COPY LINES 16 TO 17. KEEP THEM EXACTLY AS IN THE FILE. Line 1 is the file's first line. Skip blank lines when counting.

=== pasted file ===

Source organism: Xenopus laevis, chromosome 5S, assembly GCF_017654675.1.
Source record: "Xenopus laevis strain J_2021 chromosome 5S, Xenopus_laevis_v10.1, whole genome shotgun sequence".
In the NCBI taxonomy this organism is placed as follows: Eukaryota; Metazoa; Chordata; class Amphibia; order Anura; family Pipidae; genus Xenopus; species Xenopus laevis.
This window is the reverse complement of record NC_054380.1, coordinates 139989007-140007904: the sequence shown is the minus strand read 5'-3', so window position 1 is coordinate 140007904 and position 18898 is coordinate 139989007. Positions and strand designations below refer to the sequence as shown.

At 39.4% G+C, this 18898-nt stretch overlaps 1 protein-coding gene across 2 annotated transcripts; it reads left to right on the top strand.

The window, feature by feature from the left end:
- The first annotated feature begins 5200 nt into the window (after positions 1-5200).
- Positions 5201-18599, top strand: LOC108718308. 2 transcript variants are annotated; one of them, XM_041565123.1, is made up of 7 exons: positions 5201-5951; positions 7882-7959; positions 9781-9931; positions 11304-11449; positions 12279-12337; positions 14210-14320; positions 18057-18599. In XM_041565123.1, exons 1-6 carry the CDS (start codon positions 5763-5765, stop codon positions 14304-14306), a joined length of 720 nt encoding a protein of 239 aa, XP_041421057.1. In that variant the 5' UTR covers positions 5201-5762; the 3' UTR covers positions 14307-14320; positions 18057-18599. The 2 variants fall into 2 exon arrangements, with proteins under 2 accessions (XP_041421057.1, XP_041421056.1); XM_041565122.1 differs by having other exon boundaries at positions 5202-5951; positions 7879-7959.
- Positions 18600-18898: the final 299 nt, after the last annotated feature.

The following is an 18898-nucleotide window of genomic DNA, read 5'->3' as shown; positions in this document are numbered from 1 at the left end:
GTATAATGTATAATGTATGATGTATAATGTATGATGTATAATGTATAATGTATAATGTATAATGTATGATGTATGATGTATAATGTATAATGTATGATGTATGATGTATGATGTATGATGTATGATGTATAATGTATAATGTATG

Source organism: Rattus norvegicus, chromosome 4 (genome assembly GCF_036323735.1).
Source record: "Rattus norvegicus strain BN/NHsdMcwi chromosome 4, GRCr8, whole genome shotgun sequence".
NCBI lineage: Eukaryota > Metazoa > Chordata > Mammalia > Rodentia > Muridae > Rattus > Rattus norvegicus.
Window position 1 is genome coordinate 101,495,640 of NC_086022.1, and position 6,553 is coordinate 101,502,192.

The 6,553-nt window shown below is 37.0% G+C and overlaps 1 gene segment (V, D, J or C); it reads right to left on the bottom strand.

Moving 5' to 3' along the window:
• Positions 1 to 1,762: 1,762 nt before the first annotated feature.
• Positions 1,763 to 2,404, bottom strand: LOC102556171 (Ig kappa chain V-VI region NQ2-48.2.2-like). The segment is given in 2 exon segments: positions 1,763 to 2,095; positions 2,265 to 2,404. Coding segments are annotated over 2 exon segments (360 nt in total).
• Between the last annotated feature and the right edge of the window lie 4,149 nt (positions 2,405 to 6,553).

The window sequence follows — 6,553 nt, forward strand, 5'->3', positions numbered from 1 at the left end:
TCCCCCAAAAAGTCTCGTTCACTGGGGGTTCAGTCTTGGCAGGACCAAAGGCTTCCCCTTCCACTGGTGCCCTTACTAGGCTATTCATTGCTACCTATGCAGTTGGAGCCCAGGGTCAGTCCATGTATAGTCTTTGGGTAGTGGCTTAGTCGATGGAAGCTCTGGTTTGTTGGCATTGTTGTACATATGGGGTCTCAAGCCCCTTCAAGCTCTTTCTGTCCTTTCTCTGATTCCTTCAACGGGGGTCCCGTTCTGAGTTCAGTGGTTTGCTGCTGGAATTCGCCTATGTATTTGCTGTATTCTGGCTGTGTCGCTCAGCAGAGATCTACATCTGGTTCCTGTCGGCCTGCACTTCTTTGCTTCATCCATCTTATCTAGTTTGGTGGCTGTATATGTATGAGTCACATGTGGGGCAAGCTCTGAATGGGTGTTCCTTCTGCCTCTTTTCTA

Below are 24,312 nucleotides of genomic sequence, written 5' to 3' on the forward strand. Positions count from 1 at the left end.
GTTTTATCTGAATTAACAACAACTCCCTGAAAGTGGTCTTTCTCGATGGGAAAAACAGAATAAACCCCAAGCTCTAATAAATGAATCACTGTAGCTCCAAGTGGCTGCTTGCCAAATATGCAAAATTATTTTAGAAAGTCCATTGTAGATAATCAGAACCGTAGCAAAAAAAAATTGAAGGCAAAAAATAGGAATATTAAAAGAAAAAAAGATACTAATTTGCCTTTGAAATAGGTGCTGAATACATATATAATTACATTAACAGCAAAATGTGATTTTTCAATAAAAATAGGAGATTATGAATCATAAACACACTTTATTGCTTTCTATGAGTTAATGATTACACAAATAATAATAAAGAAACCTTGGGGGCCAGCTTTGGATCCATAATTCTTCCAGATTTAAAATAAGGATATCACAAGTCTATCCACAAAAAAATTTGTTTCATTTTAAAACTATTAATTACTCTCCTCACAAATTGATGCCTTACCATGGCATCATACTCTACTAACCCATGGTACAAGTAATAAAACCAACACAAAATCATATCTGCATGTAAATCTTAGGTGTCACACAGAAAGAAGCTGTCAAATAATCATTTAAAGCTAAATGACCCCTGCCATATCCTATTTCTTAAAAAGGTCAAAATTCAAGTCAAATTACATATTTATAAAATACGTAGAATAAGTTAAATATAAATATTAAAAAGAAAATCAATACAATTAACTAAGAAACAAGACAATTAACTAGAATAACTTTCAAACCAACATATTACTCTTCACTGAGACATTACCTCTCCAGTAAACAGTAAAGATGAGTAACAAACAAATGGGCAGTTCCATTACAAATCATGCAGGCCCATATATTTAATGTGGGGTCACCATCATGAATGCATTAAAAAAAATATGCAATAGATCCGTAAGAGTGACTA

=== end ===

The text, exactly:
The 6,553-nt window shown below is 37.0% G+C and overlaps 1 gene segment (V, D, J or C); it reads right to left on the bottom strand.

Moving 5' to 3' along the window: